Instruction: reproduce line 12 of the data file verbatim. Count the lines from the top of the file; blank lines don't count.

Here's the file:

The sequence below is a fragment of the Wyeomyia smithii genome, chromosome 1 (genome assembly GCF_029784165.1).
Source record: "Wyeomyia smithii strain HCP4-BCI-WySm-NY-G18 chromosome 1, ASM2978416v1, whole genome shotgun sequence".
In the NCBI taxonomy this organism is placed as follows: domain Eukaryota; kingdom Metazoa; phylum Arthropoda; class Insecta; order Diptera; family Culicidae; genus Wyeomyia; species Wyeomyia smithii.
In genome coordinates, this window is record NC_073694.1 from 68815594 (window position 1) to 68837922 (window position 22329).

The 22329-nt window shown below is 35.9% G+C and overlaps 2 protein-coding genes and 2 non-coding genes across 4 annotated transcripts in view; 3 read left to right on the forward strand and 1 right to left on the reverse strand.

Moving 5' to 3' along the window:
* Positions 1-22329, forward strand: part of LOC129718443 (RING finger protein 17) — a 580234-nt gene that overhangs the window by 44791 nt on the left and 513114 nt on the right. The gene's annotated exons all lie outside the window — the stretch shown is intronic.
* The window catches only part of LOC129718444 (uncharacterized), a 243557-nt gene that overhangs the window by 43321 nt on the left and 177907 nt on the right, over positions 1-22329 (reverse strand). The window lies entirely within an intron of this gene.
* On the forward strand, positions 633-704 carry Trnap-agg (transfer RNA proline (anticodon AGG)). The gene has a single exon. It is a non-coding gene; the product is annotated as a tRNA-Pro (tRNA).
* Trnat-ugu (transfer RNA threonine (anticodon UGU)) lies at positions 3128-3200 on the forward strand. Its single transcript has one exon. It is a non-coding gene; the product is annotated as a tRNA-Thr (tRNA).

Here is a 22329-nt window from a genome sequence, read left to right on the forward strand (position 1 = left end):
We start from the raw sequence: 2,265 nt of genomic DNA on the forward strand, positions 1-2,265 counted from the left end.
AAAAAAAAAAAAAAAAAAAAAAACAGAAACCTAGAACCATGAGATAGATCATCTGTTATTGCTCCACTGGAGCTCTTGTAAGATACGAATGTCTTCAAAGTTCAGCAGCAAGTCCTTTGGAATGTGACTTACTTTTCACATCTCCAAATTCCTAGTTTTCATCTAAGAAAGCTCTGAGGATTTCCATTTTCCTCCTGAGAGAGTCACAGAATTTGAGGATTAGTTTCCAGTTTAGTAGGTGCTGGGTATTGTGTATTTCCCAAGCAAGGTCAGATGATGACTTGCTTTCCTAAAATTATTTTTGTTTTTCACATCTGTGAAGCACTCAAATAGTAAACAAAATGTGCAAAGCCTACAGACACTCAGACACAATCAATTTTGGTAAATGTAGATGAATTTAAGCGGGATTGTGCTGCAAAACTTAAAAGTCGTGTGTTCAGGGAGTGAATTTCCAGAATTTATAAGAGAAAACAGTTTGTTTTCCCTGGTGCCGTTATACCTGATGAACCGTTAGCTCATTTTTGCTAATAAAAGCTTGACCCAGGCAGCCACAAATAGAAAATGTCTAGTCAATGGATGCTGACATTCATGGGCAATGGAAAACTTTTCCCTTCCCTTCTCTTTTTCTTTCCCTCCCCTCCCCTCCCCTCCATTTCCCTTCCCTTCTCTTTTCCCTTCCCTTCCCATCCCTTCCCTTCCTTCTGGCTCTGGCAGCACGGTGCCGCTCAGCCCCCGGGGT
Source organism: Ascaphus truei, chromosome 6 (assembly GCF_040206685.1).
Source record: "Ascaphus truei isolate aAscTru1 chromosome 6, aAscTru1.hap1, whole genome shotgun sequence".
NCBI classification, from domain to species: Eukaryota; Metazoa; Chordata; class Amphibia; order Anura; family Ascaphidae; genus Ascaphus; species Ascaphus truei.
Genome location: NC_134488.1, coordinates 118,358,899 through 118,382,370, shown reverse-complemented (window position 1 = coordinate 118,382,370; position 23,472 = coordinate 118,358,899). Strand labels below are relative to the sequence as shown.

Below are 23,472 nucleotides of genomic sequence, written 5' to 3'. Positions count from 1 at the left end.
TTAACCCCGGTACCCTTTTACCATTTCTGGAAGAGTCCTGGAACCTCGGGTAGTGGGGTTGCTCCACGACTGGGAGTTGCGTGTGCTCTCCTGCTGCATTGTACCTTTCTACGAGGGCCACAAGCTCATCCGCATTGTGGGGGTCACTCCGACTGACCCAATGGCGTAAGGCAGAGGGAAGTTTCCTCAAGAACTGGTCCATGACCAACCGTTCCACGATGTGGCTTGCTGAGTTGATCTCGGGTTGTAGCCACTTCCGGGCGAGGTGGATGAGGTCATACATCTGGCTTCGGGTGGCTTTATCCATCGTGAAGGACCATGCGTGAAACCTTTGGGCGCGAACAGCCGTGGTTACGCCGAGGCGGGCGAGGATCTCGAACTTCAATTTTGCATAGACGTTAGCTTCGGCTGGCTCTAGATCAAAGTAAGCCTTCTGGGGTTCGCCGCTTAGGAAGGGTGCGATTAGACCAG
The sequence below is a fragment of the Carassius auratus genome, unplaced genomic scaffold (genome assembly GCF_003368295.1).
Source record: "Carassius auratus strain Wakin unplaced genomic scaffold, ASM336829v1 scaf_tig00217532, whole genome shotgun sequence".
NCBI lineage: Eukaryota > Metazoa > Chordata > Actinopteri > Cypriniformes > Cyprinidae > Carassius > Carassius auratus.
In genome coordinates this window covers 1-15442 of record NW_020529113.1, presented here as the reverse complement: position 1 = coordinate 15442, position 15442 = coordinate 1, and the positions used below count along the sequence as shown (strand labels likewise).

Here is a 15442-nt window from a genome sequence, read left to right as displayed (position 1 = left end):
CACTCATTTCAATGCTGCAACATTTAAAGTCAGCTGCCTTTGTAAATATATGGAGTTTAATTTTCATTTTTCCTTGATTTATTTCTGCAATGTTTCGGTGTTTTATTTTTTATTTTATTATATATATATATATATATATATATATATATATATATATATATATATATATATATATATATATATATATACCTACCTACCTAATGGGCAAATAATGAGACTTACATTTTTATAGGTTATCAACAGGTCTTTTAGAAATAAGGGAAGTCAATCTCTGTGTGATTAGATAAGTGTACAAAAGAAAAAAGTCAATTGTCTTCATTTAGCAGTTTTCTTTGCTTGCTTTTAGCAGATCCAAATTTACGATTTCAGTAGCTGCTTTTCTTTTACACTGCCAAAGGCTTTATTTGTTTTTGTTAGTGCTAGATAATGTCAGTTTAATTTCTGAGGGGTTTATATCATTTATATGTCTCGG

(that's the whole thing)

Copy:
We start from the raw sequence: 2,265 nt of genomic DNA on the forward strand, positions 1-2,265 counted from the left end.